When the New York City police stopped and frisked kids, the main goal was not to jail them for having pot but to get their fingerprints, so that they could be identified if they committed a more serious crime. But all over America the opposite happens: marijuana possession becomes the serious crime. The cost is so enormous, though, in lives ruined and money spent, that the obvious thing to do is not to enforce the law less but to change it now.

Dr. Johnson said once that manners make law, and that when manners alter, the law must, too. It’s obvious that marijuana is now an almost universally accepted drug in America: it is not only used casually (which has been true for decades) but also talked about casually on television and in the movies (which has not).

One need only watch any stoner movie to see that the perceived risks of smoking dope are not that you’ll get arrested, but that you’ll get in trouble with a rival frat or look like an idiot to women. The decriminalization of marijuana would help end the epidemic of imprisonment.

The rate of incarceration in most other rich, free countries, whatever the differences in their histories, is remarkably steady. In countries with Napoleonic justice or common law or some mixture of the two, in countries with adversarial systems and in those with magisterial ones, whether the country once had brutal plantation-style penal colonies, as France did, or was once itself a brutal plantation-style penal colony, like Australia, the natural rate of incarceration seems to hover right around a hundred men per hundred thousand people. (That doesn’t mean it doesn’t get lower in rich, homogeneous countries—just that it never gets much higher in countries otherwise like our own.)

It seems that one man in every thousand once in a while does a truly bad thing. All other things being equal, the point of a justice system should be to identify that thousandth guy, find a way to keep him from harming other people, and give everyone else a break.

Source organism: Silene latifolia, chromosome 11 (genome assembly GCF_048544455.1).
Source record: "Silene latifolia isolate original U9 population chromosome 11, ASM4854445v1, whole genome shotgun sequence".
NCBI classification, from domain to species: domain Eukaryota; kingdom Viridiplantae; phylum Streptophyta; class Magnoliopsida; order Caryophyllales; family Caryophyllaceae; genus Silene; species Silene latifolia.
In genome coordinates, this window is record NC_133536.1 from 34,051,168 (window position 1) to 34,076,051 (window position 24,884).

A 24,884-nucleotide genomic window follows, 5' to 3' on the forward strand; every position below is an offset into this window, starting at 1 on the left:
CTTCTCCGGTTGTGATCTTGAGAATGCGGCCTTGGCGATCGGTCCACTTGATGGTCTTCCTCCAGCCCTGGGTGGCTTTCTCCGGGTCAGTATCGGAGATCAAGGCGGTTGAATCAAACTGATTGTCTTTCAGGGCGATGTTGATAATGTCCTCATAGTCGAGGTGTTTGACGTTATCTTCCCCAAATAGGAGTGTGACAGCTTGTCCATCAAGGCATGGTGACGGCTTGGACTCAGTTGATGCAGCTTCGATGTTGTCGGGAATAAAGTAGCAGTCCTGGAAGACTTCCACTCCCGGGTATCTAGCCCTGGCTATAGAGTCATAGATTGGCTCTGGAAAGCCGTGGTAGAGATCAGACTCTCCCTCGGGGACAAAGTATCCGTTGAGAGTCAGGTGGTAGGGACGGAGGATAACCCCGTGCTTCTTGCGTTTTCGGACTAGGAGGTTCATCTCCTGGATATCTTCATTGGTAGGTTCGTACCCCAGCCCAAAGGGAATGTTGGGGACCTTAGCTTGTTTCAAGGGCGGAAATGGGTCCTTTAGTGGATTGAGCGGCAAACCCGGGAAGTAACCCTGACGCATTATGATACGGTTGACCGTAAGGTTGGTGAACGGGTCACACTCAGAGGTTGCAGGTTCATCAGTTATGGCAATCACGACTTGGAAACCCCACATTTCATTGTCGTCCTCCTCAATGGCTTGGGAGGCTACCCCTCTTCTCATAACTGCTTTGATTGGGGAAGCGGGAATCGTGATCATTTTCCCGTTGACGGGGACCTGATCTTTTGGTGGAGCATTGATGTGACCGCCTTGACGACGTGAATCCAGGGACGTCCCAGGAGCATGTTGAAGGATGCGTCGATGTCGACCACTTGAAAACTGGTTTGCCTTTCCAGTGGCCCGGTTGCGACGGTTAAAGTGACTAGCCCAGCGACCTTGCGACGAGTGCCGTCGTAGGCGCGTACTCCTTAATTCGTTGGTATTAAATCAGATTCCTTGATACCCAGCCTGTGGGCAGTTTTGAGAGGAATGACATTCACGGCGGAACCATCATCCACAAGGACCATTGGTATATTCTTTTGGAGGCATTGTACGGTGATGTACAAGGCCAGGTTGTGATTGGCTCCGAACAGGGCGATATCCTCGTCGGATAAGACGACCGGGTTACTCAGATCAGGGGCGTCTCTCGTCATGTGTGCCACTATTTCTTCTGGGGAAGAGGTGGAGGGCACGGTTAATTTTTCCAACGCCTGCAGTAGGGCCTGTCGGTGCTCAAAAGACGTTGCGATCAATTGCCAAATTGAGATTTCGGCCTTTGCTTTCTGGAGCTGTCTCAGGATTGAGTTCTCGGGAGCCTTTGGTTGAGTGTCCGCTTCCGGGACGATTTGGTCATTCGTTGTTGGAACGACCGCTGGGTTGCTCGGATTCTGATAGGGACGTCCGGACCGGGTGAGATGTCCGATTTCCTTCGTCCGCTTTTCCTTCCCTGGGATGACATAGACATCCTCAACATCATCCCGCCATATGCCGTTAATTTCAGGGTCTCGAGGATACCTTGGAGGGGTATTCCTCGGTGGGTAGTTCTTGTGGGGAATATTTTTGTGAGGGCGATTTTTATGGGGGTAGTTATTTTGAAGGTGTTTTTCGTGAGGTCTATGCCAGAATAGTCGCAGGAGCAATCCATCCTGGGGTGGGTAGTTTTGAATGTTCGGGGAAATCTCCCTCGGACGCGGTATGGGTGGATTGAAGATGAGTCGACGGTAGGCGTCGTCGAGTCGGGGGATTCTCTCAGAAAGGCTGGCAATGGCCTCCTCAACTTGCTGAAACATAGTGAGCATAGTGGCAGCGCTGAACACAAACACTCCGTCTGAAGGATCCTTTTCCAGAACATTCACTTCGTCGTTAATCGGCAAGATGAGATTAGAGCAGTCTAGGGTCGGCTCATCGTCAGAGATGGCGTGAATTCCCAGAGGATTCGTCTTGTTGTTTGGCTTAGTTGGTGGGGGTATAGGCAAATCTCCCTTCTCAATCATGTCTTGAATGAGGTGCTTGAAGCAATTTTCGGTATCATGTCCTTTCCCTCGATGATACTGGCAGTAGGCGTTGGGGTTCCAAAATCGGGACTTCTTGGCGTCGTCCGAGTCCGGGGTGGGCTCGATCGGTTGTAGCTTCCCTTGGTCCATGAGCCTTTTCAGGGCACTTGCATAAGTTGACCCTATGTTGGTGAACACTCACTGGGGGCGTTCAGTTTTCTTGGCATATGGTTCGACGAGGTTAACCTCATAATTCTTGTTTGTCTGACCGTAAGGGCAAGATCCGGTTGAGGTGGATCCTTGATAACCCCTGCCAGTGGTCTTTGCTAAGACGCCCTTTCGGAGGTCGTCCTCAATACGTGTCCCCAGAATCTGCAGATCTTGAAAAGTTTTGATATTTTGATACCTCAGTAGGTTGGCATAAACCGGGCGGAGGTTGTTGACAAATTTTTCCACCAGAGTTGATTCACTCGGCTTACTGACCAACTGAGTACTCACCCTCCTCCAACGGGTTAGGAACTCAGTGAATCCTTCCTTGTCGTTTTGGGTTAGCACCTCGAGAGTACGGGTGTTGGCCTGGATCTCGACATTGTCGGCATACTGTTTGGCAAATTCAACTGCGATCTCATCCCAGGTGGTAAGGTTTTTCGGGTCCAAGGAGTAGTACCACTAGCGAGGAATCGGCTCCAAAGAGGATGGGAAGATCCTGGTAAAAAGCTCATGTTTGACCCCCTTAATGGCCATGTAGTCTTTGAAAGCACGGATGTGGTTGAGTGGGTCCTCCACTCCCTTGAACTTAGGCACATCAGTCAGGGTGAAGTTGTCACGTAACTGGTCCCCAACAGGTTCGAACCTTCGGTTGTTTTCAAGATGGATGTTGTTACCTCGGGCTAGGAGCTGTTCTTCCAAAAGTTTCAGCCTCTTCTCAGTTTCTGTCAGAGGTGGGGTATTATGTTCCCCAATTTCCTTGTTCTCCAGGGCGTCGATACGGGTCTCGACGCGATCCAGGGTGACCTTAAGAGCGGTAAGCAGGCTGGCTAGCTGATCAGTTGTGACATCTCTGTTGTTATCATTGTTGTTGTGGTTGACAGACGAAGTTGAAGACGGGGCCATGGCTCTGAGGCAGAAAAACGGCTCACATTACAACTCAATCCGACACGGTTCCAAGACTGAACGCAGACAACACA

Epidemics seldom end with miracle cures. Most of the time in the history of medicine, the best way to end disease was to build a better sewer and get people to wash their hands. “Merely chipping away at the problem around the edges” is usually the very best thing to do with a problem; keep chipping away patiently and, eventually, you get to its heart.

To read the literature on crime before it dropped is to see the same kind of dystopian despair we find in the new literature of punishment: we’d have to end poverty, or eradicate the ghettos, or declare war on the broken family, or the like, in order to end the crime wave.

The truth is, a series of small actions and events ended up eliminating a problem that seemed to hang over everything. There was no miracle cure, just the intercession of a thousand smaller sanitary facilities. Ending sentencing for drug misdemeanors, decriminalizing marijuana, leaving judges free to use common sense (and, where possible, getting judges who are judges rather than politicians)—many small acts are possible that will help end the epidemic of imprisonment as they helped end the plague of crime.

At every moment, the injustice seems inseparable from the community’s life, and in every case the arguments for keeping the system in place were that you would have to revolutionize the entire social order to change it—which then became the argument for revolutionizing the entire social order. In every case, humanity and common sense made the insoluble problem just get up and go away. Prisons are our this. We need take more care.” End of quote